If it is a top off extract batch, and you topped off to the correct final volume, as I say in this thread, you just go by what your recipe says it should be. It's foolproof. If it's AG or Pm, and you are topping off, if you took a pre- top off gravity reading, you can use a dillution calculator like the one in beersmith to estimate it. Actually even if you are doing an extract top off batch, if you were to dump the wort into your fermenter and it had graduated volume marks, you could take a gravity reading of the undiluted wort, the input that, with your current volume, along with the intended volume, and selecting "dilluting with water" and the dillution calculator would tell you what your gravity will be once it's topped off.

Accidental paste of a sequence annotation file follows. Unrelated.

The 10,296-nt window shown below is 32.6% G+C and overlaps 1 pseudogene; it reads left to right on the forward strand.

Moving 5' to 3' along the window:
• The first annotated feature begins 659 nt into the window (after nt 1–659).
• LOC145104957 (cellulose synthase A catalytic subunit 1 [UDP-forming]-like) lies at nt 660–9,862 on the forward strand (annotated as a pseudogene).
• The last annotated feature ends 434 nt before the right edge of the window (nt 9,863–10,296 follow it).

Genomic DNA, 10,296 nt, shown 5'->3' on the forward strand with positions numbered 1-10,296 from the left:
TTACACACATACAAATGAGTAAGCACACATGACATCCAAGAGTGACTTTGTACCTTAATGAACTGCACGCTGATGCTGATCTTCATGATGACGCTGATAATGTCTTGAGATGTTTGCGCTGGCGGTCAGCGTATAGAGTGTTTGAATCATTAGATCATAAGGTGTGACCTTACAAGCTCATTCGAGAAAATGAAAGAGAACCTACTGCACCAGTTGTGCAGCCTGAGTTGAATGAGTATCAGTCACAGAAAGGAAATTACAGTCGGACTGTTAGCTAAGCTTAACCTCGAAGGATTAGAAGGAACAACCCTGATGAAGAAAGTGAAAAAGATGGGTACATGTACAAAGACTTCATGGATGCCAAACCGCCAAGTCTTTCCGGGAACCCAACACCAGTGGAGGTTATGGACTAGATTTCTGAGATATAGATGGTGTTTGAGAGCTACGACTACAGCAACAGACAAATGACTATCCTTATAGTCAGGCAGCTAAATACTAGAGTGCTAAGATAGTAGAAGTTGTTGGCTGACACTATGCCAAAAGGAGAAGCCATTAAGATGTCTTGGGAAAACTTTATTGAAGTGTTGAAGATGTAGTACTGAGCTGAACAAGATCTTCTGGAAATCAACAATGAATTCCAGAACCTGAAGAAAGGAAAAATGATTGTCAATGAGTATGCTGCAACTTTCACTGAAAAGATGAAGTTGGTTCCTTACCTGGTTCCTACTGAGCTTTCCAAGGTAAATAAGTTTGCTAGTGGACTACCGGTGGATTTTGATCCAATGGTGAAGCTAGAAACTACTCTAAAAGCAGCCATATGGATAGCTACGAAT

SO really, if you think about it there's really no point where a hydromter reading has to be unreliable.......And the other time, if you've topped off with water and didn't do what I just said you just need to go with the hydrometer reading of the original brewers of the recipe....so even then there's not instance where a hydrometer is unreliable.

You just kinda need to know HOW it is reliable in any given situation.
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Old 02-10-2013, 10:38 PM   #8
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In terms of final gravity, it's always reliable, because the alcohol content is going to be the same all the way through. By the time fermentation has occurred that cavitation by all the yeast has homogenized everything. location near the trub or whatever your theory is is going to be no different in terms of sugar being converted to alcohol. It's only when the density of the extract and the water used to top off is different will the potential for any issues as mentioned by me above be in play.